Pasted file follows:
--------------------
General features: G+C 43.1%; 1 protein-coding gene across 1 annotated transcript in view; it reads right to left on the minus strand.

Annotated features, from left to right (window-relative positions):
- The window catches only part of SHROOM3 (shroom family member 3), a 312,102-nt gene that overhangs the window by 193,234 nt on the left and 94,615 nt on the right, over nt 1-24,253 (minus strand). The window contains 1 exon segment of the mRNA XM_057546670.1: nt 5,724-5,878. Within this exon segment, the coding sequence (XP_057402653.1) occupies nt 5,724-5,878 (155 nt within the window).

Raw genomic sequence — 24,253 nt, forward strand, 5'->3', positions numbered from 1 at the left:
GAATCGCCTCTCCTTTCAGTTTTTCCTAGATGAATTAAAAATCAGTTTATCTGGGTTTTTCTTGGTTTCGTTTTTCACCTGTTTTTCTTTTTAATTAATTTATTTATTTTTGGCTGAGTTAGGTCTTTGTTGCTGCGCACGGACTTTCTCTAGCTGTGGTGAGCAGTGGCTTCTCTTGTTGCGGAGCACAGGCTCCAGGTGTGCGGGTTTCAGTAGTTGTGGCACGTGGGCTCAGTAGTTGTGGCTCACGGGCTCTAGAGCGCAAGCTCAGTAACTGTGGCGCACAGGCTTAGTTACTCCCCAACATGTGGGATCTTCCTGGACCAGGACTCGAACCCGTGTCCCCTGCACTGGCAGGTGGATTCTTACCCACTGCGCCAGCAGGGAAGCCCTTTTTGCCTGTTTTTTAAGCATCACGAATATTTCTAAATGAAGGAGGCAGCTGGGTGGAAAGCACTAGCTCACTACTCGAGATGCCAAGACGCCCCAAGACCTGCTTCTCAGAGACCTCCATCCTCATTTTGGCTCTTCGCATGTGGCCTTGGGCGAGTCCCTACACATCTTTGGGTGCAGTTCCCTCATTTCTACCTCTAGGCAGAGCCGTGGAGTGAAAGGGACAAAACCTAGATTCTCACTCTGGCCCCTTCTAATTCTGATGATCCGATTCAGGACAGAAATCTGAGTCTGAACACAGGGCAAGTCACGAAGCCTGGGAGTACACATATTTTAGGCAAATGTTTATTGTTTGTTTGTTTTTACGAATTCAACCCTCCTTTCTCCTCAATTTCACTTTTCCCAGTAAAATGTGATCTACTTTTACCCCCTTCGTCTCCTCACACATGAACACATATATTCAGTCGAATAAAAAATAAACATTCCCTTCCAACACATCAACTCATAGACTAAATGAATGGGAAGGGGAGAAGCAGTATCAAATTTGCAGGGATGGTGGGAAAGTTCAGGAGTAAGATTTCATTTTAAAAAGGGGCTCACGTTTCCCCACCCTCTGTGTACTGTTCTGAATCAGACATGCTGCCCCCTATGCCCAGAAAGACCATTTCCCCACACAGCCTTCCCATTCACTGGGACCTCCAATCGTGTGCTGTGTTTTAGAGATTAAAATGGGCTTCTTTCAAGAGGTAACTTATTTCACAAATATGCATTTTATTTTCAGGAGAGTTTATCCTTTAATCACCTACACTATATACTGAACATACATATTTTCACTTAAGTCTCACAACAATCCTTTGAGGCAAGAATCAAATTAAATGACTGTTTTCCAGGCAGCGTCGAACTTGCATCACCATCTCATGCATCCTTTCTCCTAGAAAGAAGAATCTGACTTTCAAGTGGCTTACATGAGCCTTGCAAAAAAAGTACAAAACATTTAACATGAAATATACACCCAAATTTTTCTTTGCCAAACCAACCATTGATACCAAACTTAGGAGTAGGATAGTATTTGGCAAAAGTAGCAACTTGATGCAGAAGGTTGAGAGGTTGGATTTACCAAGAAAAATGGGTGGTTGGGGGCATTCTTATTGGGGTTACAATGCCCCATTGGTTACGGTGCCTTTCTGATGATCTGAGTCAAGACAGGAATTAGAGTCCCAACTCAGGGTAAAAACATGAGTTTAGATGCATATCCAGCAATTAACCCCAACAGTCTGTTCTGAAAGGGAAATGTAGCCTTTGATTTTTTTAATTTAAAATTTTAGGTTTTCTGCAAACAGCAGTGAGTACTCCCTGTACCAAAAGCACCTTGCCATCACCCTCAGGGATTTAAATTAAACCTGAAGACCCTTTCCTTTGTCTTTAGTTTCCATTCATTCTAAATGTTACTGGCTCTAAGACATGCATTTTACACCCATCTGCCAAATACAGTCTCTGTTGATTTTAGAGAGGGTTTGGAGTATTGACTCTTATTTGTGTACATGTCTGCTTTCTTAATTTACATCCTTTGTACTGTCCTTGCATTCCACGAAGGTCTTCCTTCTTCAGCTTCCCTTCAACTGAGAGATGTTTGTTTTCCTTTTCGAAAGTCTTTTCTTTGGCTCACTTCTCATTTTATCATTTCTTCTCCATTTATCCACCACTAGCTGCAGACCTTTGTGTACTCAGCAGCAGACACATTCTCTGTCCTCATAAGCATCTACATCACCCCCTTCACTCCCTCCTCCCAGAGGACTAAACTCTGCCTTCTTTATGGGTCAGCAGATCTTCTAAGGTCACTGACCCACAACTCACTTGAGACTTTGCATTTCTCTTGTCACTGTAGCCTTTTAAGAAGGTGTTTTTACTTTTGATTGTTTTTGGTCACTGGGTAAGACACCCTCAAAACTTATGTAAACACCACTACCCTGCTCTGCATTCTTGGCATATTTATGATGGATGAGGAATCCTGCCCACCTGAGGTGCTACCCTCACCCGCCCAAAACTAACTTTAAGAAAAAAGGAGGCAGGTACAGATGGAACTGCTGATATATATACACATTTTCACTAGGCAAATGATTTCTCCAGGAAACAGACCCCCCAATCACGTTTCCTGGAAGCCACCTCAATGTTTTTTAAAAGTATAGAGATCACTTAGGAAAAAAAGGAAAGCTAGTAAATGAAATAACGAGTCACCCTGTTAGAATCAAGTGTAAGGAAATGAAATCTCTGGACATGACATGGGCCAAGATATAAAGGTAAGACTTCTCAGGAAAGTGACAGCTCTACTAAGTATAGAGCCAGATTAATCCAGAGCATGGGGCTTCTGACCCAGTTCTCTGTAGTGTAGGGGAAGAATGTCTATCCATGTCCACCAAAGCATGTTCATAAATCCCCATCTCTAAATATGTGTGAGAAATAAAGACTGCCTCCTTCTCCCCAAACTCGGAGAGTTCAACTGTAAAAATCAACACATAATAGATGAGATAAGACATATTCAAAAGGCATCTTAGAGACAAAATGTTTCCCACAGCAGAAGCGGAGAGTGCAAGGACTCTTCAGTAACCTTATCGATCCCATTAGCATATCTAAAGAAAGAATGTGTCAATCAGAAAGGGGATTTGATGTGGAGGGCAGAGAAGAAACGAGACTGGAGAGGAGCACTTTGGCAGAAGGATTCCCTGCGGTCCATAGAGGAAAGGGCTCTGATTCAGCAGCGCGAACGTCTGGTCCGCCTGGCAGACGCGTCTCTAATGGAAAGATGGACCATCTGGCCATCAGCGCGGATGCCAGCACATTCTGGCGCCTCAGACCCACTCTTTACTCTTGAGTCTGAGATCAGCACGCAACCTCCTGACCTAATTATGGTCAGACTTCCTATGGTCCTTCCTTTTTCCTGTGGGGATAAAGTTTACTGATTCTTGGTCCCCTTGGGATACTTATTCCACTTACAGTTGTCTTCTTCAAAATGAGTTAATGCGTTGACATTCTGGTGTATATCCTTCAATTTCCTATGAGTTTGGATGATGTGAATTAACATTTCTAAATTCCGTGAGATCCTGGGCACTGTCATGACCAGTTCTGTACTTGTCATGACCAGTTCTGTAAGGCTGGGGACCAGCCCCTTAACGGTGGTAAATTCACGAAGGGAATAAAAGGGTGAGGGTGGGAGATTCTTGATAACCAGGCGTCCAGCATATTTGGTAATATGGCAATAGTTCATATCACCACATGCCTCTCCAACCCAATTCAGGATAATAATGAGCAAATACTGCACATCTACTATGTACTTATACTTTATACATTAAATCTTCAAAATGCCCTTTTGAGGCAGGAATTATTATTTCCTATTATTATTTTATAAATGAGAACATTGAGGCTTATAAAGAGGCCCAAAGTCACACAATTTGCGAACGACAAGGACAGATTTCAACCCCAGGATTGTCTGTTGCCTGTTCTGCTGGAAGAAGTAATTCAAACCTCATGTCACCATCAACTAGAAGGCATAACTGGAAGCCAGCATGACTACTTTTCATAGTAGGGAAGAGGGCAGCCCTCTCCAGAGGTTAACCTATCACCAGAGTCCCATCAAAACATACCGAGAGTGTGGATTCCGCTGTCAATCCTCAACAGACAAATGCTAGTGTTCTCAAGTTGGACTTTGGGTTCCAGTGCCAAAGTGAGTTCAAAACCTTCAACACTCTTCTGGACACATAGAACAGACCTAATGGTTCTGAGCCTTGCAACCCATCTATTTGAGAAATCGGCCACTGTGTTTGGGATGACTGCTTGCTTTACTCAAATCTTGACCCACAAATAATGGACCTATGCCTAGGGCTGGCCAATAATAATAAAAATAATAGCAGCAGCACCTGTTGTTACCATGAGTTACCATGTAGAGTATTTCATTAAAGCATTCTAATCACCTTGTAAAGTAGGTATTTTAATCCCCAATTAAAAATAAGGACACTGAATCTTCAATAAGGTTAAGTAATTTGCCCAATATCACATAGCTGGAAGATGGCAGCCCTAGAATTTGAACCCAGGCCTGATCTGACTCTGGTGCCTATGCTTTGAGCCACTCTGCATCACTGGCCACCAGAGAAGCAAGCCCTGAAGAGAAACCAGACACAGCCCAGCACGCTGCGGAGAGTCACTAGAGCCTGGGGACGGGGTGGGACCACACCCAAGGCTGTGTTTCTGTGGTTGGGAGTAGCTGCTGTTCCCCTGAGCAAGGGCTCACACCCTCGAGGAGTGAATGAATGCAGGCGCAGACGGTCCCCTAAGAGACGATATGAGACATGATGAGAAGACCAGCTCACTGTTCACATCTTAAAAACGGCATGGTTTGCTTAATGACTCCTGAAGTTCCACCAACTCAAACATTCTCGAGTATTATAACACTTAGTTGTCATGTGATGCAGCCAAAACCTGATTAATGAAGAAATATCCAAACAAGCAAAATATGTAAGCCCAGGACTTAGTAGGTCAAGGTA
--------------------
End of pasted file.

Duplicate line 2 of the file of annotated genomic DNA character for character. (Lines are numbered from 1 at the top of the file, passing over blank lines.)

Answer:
Annotated features, from left to right (window-relative positions):